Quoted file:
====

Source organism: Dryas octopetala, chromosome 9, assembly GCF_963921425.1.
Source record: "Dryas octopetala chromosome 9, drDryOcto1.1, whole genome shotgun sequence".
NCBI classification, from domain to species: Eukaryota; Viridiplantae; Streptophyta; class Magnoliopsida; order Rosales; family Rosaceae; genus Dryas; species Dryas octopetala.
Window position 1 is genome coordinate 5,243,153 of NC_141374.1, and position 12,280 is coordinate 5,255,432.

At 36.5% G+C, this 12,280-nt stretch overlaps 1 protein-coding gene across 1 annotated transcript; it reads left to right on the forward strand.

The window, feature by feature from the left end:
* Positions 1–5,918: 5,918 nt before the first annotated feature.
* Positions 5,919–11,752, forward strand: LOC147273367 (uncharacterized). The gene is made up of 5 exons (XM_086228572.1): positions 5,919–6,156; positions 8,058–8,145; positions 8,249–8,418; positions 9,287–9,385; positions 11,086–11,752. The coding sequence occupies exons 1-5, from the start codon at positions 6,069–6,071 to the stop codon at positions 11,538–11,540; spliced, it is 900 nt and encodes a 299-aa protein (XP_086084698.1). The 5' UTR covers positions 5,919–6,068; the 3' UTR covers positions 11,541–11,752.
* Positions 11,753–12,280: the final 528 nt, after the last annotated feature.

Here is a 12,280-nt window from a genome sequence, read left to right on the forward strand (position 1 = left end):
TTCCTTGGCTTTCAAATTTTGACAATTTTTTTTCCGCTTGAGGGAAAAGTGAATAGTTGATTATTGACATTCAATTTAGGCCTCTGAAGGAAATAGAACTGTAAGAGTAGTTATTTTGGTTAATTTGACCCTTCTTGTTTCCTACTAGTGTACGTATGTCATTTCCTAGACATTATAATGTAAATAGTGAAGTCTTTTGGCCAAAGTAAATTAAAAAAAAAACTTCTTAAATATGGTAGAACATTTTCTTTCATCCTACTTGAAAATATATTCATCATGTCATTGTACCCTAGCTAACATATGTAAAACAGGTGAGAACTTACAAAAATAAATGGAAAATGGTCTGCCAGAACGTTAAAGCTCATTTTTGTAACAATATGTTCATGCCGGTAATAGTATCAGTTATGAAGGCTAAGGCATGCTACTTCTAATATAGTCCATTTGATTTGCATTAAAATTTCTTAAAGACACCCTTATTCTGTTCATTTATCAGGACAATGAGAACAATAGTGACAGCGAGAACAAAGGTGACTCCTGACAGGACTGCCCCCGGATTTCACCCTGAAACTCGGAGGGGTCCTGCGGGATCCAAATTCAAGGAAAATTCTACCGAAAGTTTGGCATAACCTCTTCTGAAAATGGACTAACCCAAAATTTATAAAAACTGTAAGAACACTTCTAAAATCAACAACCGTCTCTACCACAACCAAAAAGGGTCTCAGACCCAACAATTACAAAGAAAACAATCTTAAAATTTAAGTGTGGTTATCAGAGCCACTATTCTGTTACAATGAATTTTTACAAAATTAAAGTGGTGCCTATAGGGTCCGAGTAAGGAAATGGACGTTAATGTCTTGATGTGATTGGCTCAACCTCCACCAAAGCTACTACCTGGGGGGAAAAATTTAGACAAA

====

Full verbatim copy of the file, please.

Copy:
Source organism: Dryas octopetala, chromosome 9, assembly GCF_963921425.1.
Source record: "Dryas octopetala chromosome 9, drDryOcto1.1, whole genome shotgun sequence".
NCBI classification, from domain to species: Eukaryota; Viridiplantae; Streptophyta; class Magnoliopsida; order Rosales; family Rosaceae; genus Dryas; species Dryas octopetala.
Window position 1 is genome coordinate 5,243,153 of NC_141374.1, and position 12,280 is coordinate 5,255,432.

At 36.5% G+C, this 12,280-nt stretch overlaps 1 protein-coding gene across 1 annotated transcript; it reads left to right on the forward strand.

The window, feature by feature from the left end:
* Positions 1–5,918: 5,918 nt before the first annotated feature.
* Positions 5,919–11,752, forward strand: LOC147273367 (uncharacterized). The gene is made up of 5 exons (XM_086228572.1): positions 5,919–6,156; positions 8,058–8,145; positions 8,249–8,418; positions 9,287–9,385; positions 11,086–11,752. The coding sequence occupies exons 1-5, from the start codon at positions 6,069–6,071 to the stop codon at positions 11,538–11,540; spliced, it is 900 nt and encodes a 299-aa protein (XP_086084698.1). The 5' UTR covers positions 5,919–6,068; the 3' UTR covers positions 11,541–11,752.
* Positions 11,753–12,280: the final 528 nt, after the last annotated feature.

Here is a 12,280-nt window from a genome sequence, read left to right on the forward strand (position 1 = left end):
TTCCTTGGCTTTCAAATTTTGACAATTTTTTTTCCGCTTGAGGGAAAAGTGAATAGTTGATTATTGACATTCAATTTAGGCCTCTGAAGGAAATAGAACTGTAAGAGTAGTTATTTTGGTTAATTTGACCCTTCTTGTTTCCTACTAGTGTACGTATGTCATTTCCTAGACATTATAATGTAAATAGTGAAGTCTTTTGGCCAAAGTAAATTAAAAAAAAAACTTCTTAAATATGGTAGAACATTTTCTTTCATCCTACTTGAAAATATATTCATCATGTCATTGTACCCTAGCTAACATATGTAAAACAGGTGAGAACTTACAAAAATAAATGGAAAATGGTCTGCCAGAACGTTAAAGCTCATTTTTGTAACAATATGTTCATGCCGGTAATAGTATCAGTTATGAAGGCTAAGGCATGCTACTTCTAATATAGTCCATTTGATTTGCATTAAAATTTCTTAAAGACACCCTTATTCTGTTCATTTATCAGGACAATGAGAACAATAGTGACAGCGAGAACAAAGGTGACTCCTGACAGGACTGCCCCCGGATTTCACCCTGAAACTCGGAGGGGTCCTGCGGGATCCAAATTCAAGGAAAATTCTACCGAAAGTTTGGCATAACCTCTTCTGAAAATGGACTAACCCAAAATTTATAAAAACTGTAAGAACACTTCTAAAATCAACAACCGTCTCTACCACAACCAAAAAGGGTCTCAGACCCAACAATTACAAAGAAAACAATCTTAAAATTTAAGTGTGGTTATCAGAGCCACTATTCTGTTACAATGAATTTTTACAAAATTAAAGTGGTGCCTATAGGGTCCGAGTAAGGAAATGGACGTTAATGTCTTGATGTGATTGGCTCAACCTCCACCAAAGCTACTACCTGGGGGGAAAAATTTAGACAAA